J.J. Redick‘s new deal with the Sixers gives him plenty of protection in the unlikely event that Philadelphia wants to trade him. Because he re-signed on a one-year deal and will have Early Bird rights at the end of it, he receives the ability to block any trade involving him during the 2018/19 league year, since he’d lose those Early Bird rights in the event that he’s moved.

On top of that, Redick has a 7.5% trade kicker in his new deal, according to Eric Pincus of Basketball Insiders (Twitter link), which would give him a bonus if the Sixers do trade him and he approves the deal. That bonus would be worth about $919K, since Redick’s new contract has a value of $12.25MM, per Pincus.

Here are a few more details on newly-signed contracts, courtesy of Pincus:

  • The Spurs‘ new two-year agreement with Davis Bertans has a base value of $7MM annually, but Bertans can also earn $250K in unlikely incentives per year (Twitter link). The deal can be worth up to $14.5MM in total.
  • The Clippers split their full mid-level exception right down the middle, with Luc Mbah a Moute and Mike Scott each receiving $4,320,500 (Twitter link). L.A. will be hard-capped this season as a result of using the full MLE.
  • Jarred Vanderbilt, the 41st overall pick in this year’s draft, got a three-year, minimum-salary contract from the Nuggets with two fully guaranteed seasons (Twitter link). The third year will be non-guaranteed until July 15, 2020.
  • Kyle O’Quinn received the Pacers‘ full room exception ($4.449MM) on his one-year contract (Twitter link).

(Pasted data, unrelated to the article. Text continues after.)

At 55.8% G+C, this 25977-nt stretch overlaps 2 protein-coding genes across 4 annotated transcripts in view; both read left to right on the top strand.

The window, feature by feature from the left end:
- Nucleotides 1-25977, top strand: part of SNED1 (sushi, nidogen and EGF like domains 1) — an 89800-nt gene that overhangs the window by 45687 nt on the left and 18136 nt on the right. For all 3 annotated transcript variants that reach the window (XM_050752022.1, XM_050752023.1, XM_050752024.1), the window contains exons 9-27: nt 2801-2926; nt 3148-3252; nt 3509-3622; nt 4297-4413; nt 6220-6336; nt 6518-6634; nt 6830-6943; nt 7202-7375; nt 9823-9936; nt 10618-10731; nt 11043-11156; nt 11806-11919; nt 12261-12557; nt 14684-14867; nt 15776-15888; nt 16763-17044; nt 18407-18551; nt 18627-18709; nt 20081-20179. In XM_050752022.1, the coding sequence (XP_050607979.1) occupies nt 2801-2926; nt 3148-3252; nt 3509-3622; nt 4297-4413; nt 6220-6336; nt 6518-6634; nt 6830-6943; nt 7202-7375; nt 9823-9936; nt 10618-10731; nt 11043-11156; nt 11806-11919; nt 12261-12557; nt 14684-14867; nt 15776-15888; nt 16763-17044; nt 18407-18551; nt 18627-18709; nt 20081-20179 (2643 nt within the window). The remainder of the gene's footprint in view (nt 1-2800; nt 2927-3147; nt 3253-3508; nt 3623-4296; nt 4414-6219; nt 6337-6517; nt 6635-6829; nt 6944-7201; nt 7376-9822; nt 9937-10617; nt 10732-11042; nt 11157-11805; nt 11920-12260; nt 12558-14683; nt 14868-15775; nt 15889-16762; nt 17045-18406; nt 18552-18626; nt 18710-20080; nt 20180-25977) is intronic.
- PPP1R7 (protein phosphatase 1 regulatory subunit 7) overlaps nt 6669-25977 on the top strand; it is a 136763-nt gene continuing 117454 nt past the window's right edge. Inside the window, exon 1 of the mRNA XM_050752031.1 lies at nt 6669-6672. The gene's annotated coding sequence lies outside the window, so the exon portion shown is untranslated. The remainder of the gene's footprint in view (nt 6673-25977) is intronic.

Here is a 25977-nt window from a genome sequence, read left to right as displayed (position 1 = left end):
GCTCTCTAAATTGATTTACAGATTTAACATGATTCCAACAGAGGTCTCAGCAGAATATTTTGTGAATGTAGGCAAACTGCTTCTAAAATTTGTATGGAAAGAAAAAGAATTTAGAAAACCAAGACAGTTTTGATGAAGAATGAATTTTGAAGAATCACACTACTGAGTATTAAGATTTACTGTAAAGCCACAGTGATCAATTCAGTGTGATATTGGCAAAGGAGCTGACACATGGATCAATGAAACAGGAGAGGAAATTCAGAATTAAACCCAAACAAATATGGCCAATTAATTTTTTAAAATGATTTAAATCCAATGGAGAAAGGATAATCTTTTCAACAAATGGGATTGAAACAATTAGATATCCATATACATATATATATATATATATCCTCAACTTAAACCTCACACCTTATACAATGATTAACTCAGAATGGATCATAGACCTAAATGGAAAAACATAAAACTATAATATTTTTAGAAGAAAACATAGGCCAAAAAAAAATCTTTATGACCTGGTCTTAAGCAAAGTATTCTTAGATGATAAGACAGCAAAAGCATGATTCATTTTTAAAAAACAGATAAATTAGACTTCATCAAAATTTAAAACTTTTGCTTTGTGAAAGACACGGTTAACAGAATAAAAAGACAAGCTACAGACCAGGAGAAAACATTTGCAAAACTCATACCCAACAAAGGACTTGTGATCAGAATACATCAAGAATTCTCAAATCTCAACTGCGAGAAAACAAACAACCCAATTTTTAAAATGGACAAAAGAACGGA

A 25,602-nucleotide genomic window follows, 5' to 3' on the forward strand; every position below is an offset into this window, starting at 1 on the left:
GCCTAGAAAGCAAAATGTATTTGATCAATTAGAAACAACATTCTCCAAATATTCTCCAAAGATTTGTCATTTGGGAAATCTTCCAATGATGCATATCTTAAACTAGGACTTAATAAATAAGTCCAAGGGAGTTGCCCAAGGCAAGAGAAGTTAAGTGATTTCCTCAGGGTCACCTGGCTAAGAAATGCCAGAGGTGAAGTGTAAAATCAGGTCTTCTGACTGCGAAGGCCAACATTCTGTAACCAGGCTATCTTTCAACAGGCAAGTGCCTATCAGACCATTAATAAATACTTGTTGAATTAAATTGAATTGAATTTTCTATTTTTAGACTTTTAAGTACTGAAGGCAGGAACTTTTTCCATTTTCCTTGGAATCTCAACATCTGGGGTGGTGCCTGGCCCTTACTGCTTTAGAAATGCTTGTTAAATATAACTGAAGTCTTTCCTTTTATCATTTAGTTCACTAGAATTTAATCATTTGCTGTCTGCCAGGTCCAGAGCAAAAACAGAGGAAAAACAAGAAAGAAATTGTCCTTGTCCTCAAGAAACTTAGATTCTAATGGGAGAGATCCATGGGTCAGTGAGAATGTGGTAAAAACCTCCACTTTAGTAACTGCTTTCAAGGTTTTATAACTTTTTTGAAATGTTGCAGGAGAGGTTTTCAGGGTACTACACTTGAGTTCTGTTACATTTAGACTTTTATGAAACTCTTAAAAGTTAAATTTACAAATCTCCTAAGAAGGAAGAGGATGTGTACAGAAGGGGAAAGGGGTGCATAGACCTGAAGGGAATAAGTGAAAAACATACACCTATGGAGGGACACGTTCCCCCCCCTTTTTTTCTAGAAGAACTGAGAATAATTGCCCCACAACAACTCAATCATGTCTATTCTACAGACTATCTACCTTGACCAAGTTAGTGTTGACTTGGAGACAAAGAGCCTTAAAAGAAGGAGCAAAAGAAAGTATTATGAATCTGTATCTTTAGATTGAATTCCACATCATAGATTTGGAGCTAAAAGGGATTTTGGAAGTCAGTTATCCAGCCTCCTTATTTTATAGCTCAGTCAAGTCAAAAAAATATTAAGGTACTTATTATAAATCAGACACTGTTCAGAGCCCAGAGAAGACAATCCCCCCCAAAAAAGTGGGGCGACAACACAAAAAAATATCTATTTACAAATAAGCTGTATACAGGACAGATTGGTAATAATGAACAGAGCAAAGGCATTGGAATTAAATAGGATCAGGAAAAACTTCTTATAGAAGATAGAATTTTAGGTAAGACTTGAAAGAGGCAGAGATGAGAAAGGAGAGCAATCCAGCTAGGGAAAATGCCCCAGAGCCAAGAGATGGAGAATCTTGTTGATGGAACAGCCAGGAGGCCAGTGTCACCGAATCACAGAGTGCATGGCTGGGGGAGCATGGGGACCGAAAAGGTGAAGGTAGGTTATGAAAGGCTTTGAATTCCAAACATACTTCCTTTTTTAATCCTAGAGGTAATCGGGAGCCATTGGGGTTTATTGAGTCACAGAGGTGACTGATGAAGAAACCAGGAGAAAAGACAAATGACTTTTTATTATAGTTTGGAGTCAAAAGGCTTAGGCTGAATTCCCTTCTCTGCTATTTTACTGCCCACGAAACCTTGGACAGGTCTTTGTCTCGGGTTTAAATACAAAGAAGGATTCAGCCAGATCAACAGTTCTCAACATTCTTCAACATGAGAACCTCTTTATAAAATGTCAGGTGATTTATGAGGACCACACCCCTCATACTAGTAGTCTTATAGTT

Spurs Re-Sign Davis Bertans

JULY 11: The Spurs’ two-year, guaranteed deal with Bertans is now official, according to his agent Arturs Kalnitis (Twitter link).

JULY 10: According to Shams Charania of Yahoo Sports, Bertans’ new deal with the Spurs is for $14.5MM over two seasons.

JULY 9: After declining to match Kyle Anderson‘s offer sheet with the Grizzlies, the Spurs won’t let a second restricted free agent get away. According to Emiliano Carchia of Sportando, San Antonio has agreed to terms on a new contract with forward Davis Bertans. While it’s not official yet, the two sides are expected to complete a four-year, $20MM deal, per Carchia.

Bertans, 25, played regular minutes for the Spurs in 2017/18, averaging 5.9 PPG and 2.0 RPG with a .440/.373/.816 shooting line in 77 games (14.1 MPG). A 6’10” power forward, Bertans is capable of guarding frontcourt players on defense and stretching the floor on offense (1.2 threes per game).

Reports over the last week or two linked Bertans to the Jazz, Nets, and Timberwolves. However, Utah elected not to aggressively pursue outside free agents and the Wolves addressed their need for a stretch four by adding Anthony Tolliver. The Nets had cap room available to push the Spurs on Bertans, but appear to be biding their time and considering their options for their remaining space.

San Antonio will increase its team salary to approximately $110MM with Bertans back on the books. The team holds his Early Bird rights, so it can go over the cap to re-sign him without using another exception like the mid-level.

The Spurs entered the offseason with qualifying offers out to three restricted free agents. Although Anderson got away, the team appears poised to re-sign Bertans and is in a good position to retain Bryn Forbes as well.

Atlantic Notes: Nets, Lin, Sixers, Kanter, Celtics

The Nets had legitimate interest in Julius Randle before he agreed to sign with the Pelicans, sources tell Brian Lewis of The New York Post. With Randle off the board, however, Brooklyn may not look to make a major splash in free agency after reaching deals with Joe Harris and Ed Davis. If the team returns to the free agent market, it will likely be for “under-the-radar types,” according to Lewis, who identifies Davis Bertans as one possible target.